Why Babies In Medieval Art Look So Old

If you've spent any time looking at medieval art, you've probably noticed that the depictions of living beings in paintings are, well, weird. There's a reason social media accounts like Twitter's Weird Medieval Guys and Instagram's MedievalReacts are so popular — the representations of people and animals, particularly their faces and expressions, look comical and often ridiculous to 21st-century viewers. This is particularly true when it comes to paintings featuring babies and small children, who are often pictured with aged faces complete with wrinkles, receding hairlines, and world-weary expressions unlikely to be seen on the countenance of anyone under the age of, say, 40. Why were medieval artists so into making babies look like little old men?

It turns out that disinterest in realism was an important element in medieval art. Per art history professor Matthew Averett of Creighton University in an interview with Vox, "The strangeness that we see in medieval art stems from a lack of interest in naturalism, and they veered more toward expressionistic conventions." Artsper magazine observed that medieval art was more focused on symbolism and strict traditions regarding religious iconography as opposed to the realism that became popular during the Renaissance period and beyond. Furthermore, most medieval paintings of babies and children were specifically portraying Jesus Christ. At the time, depictions of Jesus were based on the idea of the homunculus. The word translates to "small man" and in this context, it refers to the wisdom Jesus received directly from God at his birth.

Medieval depictions of children focused on Jesus Christ

Most medieval paintings of children were commissioned by Christian churches, which means that Jesus was generally the subject of the art, according to Vox. As noted by Matthew Averett regarding the influence of the homunculus"There's the idea that Jesus was perfectly formed and unchanged, and if you combine that with Byzantine painting, it became a standard way to depict Jesus. In some of these images, it looks like he had male pattern baldness."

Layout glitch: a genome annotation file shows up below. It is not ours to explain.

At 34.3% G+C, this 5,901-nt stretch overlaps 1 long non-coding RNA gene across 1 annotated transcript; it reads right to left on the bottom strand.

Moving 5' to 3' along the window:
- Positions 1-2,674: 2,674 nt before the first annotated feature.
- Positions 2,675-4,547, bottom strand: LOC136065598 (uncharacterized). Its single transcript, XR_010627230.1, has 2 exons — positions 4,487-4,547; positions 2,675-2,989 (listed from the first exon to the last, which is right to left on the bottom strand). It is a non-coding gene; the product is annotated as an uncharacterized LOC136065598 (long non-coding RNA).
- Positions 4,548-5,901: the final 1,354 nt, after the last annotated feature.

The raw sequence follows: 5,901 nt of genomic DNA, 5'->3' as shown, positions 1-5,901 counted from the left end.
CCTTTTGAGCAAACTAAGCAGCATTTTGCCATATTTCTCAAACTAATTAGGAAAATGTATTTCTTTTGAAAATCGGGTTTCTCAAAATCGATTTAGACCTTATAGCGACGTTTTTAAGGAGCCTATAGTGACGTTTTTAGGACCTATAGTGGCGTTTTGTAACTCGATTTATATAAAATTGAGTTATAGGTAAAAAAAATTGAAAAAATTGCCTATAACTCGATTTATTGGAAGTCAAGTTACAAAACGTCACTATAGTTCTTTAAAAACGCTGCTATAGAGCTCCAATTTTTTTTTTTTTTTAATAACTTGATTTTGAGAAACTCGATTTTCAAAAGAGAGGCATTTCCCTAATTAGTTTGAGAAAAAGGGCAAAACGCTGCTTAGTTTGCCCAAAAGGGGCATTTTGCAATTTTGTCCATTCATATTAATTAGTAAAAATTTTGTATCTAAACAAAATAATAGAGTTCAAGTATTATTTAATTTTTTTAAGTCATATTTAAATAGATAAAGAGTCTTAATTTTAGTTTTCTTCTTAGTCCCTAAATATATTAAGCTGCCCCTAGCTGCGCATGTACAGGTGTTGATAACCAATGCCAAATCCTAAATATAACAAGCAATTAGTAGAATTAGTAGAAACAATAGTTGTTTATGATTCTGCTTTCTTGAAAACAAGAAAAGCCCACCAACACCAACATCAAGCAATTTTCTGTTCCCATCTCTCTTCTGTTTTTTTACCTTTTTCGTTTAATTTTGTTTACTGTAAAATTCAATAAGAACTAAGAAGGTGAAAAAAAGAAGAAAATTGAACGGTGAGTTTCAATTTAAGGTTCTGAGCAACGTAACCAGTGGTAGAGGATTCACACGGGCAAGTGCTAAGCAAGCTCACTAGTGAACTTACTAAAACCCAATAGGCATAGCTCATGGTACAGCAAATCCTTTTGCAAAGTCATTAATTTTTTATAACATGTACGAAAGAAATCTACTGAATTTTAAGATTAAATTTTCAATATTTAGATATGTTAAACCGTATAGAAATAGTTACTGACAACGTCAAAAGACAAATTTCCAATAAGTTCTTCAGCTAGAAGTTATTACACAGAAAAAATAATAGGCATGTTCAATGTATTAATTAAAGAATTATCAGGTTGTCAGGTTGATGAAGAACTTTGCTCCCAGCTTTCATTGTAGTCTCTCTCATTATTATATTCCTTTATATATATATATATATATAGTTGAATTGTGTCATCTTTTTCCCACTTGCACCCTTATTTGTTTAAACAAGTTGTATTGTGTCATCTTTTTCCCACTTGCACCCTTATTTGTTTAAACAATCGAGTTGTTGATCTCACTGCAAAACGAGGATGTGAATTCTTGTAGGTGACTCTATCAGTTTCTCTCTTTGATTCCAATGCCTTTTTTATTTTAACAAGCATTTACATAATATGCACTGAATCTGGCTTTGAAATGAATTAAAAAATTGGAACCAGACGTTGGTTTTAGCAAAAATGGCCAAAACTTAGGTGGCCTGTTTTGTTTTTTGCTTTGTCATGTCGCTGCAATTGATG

As Zoe Mann wrote for The Collector, the context in which most people would be interacting with these paintings of Jesus would have been in a church, often while praying underneath the art itself. The depiction of young Jesus with the face of an elder man suggests a deity seemingly born with all the world's wisdom and knowledge was perhaps more comforting than a realistic depiction of a baby.

Eventually, the tradition of painting Jesus as a baby or toddler with the face of someone much older and wiser-looking extended to paintings of other babies and children. Today, this can be read as an entire art movement devoted to making babies look ugly, but the medieval custom of depicting faces with unrealistic expressions and mannerisms extended to all people, not just unnaturally old-looking babies and toddlers. Per Averett, "The idea of artistic freedom to depict these people however you want would have been new. There were artistic conventions."

Paintings of babies changed during the Renaissance

Artistic renditions of Jesus and other babies and children with the faces of old people became less common as the medieval historical period ended and the Renaissance began. Zoe Mann writing for The Collector named Leonardo da Vinci's "Virgin of the Rocks" (pictured above) as a prime example of a Renaissance portrayal of Jesus and his mother, Mary. The setting is a verdant outdoor scene, the facial expressions are naturalistic and even emotional, and both Jesus as well as the infant John the Baptist, shown to the right alongside the angel Urial, are depicted as adorable, round-cheeked babies with countenances suggestive of youth rather than the wisdom and knowledge associated with older people.

Furthermore, as stated by Matthew Averett in Vox, the Renaissance saw an uptick in the number of people who could be considered middle class, and patrons from outside the Christian church could afford to commission paintings, desiring cute and appealing renditions of their babies and children. Per Averett, "There's this new interest in observing nature and depicting things as they're actually seen," as opposed to the strict symbolic conventions of the past. Another contributing factor to Renaissance art focused on children was the idea that children were innocent, which made depictions of children with aged faces less in step with the conventional wisdom of the time. As Averett put it, "If children are born without sin, they can't know things."